January sets record as world's warmest, according to EU scientists
The European Union's Copernicus Climate Change Service (C3S) reported that the world has just experienced its warmest January on record, marking a continuation of exceptional global warmth driven by climate change. Last month, temperatures exceeded those of the previous record-holder, January 2020, in data tracking back to 1950.
This record-setting month follows 2023, which was identified as the planet's warmest year since records began in 1850, propelled by human-induced climate change and the El Niño phenomenon. El Niño, which warms the surface waters of the eastern Pacific Ocean, has contributed to the rise in temperatures.
According to C3S, every month since June has set a record as the world's warmest compared to the same months in previous years. "Not only is it the warmest January on record, but we have also just experienced a 12-month period more than 1.5°C (2.7°F) above the pre-industrial reference period," said Samantha Burgess, Deputy Director of C3S.
"Rapid reductions in greenhouse gas emissions are the only way to halt the rise in global temperatures," Burgess emphasized.
U.S. scientists predict a one-in-three chance that 2024 will surpass last year as even hotter, with a 99% probability of it being among the top five warmest years. Although the El Niño phenomenon began to weaken last month, scientists suggest it may transition to its cooler counterpart, La Niña, later this year. Nonetheless, the average global sea surface temperature last month was the highest ever recorded for January.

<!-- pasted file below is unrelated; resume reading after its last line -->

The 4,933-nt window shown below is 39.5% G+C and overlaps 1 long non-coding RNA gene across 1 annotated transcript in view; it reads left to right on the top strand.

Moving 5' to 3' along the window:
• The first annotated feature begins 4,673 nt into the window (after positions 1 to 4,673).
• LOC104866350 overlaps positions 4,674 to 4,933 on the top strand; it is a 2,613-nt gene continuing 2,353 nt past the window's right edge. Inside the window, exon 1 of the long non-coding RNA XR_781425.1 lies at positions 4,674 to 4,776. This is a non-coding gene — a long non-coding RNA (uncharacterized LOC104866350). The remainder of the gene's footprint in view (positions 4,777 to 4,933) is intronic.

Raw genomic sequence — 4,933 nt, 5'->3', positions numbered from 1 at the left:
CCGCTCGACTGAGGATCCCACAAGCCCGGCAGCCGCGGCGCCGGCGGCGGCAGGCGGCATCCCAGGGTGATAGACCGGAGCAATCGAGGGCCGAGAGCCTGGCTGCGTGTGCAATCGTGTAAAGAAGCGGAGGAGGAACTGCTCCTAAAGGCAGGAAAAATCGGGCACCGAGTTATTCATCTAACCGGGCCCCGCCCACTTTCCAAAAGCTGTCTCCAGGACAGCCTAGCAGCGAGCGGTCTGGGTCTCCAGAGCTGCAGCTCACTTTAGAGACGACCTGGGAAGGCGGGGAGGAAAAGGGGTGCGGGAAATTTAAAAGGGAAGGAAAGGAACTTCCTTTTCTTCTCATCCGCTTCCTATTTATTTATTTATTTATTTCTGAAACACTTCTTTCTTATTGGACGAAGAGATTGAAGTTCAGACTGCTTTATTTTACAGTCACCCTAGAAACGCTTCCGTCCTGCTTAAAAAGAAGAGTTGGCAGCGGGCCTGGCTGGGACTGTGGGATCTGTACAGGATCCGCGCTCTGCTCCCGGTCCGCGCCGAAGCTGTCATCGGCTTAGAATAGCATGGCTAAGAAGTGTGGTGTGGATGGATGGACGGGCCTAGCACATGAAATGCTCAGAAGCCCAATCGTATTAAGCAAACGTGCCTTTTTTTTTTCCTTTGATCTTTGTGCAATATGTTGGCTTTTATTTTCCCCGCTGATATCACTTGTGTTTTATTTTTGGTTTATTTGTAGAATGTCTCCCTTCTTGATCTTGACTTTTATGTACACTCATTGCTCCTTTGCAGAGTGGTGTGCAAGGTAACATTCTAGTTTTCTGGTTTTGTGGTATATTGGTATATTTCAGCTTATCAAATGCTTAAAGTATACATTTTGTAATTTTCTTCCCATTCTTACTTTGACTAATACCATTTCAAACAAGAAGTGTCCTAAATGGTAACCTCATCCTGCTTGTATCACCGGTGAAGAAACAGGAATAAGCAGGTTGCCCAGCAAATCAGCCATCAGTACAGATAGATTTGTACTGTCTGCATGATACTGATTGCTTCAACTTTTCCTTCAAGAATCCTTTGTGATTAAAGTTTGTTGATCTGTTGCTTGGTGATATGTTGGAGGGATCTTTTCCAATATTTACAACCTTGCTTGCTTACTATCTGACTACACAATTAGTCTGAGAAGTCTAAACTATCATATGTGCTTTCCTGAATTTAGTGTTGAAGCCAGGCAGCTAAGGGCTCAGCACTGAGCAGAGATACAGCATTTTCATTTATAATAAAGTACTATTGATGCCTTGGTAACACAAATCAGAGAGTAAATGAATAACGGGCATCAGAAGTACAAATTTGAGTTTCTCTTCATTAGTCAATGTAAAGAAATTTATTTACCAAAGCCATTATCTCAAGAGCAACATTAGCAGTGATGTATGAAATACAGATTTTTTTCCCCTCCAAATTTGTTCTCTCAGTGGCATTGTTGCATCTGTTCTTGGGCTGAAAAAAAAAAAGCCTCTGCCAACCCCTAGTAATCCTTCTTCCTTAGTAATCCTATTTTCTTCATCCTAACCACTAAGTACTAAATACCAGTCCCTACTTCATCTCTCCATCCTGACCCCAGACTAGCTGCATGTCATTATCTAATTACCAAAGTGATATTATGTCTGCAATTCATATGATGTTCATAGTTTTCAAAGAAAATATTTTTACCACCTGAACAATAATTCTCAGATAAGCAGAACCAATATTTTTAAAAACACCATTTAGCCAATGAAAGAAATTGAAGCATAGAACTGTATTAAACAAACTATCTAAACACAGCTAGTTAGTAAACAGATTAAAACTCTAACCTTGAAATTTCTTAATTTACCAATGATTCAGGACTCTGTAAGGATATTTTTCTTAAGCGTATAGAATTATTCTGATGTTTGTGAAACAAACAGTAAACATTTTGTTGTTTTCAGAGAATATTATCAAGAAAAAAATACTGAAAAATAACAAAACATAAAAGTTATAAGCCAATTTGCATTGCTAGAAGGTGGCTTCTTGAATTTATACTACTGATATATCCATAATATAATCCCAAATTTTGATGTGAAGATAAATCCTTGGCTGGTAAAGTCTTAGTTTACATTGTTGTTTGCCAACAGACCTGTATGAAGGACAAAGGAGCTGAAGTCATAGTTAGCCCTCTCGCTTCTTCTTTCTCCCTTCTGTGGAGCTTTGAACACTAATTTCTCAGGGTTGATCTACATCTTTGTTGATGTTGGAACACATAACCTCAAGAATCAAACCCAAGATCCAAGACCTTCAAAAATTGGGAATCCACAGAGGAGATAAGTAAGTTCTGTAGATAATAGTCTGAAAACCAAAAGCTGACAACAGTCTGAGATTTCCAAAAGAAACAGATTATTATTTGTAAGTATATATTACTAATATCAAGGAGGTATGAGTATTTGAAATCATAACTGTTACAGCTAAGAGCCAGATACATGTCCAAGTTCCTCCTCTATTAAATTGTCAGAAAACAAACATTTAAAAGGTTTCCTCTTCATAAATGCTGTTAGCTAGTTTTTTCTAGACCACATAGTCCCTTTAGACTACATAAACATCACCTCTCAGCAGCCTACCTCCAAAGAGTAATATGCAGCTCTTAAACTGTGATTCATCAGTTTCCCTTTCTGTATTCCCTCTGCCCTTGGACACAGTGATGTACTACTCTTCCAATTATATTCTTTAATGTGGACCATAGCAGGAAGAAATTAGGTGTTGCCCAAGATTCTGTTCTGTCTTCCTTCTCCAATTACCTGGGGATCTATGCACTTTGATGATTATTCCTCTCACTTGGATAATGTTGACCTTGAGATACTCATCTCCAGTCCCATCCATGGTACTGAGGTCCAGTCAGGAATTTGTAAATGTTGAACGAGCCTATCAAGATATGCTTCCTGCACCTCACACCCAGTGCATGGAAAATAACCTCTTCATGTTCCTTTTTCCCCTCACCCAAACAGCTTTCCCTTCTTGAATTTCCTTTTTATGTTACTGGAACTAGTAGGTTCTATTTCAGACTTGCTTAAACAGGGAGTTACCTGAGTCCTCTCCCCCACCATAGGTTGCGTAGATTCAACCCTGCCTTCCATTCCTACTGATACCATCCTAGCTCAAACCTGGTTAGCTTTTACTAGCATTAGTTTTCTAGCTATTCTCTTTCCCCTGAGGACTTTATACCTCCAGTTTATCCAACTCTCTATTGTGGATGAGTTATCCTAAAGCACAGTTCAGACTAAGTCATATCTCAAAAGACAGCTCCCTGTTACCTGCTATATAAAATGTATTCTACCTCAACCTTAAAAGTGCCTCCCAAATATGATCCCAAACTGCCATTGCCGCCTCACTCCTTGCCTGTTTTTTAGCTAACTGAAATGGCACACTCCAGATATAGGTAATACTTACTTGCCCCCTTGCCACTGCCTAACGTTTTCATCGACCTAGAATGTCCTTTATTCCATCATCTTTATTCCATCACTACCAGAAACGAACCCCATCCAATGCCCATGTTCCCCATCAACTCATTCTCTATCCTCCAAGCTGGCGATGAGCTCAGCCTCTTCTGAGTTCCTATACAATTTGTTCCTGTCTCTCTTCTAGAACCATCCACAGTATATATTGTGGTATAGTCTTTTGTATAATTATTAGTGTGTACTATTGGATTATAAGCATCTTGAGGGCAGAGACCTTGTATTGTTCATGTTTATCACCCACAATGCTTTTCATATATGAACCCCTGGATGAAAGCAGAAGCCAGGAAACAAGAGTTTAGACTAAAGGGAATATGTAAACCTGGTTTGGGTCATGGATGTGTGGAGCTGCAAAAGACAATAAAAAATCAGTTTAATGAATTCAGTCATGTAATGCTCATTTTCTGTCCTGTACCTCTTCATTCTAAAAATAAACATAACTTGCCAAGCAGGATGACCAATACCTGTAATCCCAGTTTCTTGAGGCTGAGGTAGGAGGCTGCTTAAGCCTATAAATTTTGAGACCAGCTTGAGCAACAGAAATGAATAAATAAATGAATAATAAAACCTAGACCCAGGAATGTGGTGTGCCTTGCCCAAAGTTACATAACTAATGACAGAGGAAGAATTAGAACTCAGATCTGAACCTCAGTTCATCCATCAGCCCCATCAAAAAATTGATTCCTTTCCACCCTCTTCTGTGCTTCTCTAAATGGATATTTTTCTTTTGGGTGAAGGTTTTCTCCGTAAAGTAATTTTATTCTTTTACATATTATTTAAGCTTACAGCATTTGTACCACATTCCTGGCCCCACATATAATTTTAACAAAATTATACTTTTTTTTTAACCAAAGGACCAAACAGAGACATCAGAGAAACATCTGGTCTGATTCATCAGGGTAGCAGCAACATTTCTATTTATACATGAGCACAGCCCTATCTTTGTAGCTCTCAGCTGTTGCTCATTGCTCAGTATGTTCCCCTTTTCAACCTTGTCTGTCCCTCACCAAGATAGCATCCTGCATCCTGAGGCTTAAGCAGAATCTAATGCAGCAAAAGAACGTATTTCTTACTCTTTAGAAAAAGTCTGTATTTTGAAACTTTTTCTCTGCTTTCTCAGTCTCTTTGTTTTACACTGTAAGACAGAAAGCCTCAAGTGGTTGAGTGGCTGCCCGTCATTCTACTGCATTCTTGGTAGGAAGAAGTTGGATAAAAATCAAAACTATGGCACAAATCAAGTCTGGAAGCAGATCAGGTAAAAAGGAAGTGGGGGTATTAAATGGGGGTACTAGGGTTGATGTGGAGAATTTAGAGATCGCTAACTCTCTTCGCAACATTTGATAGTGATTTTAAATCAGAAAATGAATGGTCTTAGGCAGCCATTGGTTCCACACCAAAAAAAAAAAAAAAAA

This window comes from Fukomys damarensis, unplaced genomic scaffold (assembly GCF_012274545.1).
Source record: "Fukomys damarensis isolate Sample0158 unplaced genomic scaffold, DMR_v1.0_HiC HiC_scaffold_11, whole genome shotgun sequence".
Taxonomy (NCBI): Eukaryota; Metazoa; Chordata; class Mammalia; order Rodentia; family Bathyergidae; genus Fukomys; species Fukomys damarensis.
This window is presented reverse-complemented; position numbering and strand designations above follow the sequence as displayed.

The 2015 Paris Agreement, which aims to limit global warming to 1.5 degrees Celsius to mitigate severe and irreversible climate impacts, is yet to be breached in terms of average global temperature over decades, despite the 12-month period exceeding 1.5°C. Some scientists argue that meeting the Paris Agreement's goals may no longer be realistic but stress the urgency of faster action to reduce CO2 emissions. This effort aims to minimize the potential harm, including deadly heatwaves, drought, and rising sea levels, to people and ecosystems.